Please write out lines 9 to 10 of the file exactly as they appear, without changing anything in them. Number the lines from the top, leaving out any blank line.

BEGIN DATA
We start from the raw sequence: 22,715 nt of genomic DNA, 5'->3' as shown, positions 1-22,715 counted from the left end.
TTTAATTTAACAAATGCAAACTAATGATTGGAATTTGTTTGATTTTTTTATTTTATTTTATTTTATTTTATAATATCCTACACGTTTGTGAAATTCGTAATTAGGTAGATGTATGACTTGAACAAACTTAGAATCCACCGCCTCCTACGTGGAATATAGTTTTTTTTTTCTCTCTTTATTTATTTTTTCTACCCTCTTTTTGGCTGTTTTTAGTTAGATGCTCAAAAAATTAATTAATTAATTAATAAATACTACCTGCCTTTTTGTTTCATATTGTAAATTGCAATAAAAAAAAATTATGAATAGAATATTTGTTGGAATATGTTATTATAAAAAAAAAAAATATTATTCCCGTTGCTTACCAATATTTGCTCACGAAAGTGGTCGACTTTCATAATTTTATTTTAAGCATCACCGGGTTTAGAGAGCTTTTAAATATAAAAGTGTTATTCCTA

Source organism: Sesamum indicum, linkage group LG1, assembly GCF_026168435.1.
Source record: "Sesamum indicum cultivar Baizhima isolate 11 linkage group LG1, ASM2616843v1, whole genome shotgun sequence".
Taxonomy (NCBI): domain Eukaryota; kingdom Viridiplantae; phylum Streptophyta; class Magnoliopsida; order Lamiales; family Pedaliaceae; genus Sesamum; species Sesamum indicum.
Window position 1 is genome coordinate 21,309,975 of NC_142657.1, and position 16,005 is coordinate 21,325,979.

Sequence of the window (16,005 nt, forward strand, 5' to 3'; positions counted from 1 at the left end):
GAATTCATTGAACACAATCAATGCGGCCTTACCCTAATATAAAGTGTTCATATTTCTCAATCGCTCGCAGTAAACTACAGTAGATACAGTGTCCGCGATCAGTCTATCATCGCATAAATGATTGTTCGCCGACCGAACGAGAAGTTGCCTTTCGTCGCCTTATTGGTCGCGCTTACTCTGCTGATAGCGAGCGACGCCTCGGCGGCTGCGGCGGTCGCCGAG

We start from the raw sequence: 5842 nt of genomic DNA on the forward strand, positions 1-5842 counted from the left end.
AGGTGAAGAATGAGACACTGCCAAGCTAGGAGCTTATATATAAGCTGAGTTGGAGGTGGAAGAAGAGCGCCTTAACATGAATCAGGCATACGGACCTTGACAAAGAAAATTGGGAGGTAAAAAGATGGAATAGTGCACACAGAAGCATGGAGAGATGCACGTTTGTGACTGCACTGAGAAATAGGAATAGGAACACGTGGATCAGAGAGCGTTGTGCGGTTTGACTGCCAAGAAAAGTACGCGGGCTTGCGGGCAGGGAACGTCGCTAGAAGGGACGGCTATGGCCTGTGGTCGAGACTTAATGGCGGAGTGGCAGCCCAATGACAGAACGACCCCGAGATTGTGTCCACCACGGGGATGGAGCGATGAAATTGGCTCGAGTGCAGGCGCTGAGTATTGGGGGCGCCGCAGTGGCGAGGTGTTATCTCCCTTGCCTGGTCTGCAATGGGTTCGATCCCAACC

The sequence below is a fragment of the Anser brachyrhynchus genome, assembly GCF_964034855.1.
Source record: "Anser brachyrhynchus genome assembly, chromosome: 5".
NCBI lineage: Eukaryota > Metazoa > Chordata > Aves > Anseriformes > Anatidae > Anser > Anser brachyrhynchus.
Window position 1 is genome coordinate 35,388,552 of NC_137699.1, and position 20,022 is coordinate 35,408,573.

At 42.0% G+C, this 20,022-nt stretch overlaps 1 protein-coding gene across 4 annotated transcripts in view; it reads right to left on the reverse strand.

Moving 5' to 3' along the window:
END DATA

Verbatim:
We start from the raw sequence: 5842 nt of genomic DNA on the forward strand, positions 1-5842 counted from the left end.
AGGTGAAGAATGAGACACTGCCAAGCTAGGAGCTTATATATAAGCTGAGTTGGAGGTGGAAGAAGAGCGCCTTAACATGAATCAGGCATACGGACCTTGACAAAGAAAATTGGGAGGTAAAAAGATGGAATAGTGCACACAGAAGCATGGAGAGATGCACGTTTGTGACTGCACTGAGAAATAGGAATAGGAACACGTGGATCAGAGAGCGTTGTGCGGTTTGACTGCCAAGAAAAGTACGCGGGCTTGCGGGCAGGGAACGTCGCTAGAAGGGACGGCTATGGCCTGTGGTCGAGACTTAATGGCGGAGTGGCAGCCCAATGACAGAACGACCCCGAGATTGTGTCCACCACGGGGATGGAGCGATGAAATTGGCTCGAGTGCAGGCGCTGAGTATTGGGGGCGCCGCAGTGGCGAGGTGTTATCTCCCTTGCCTGGTCTGCAATGGGTTCGATCCCAACC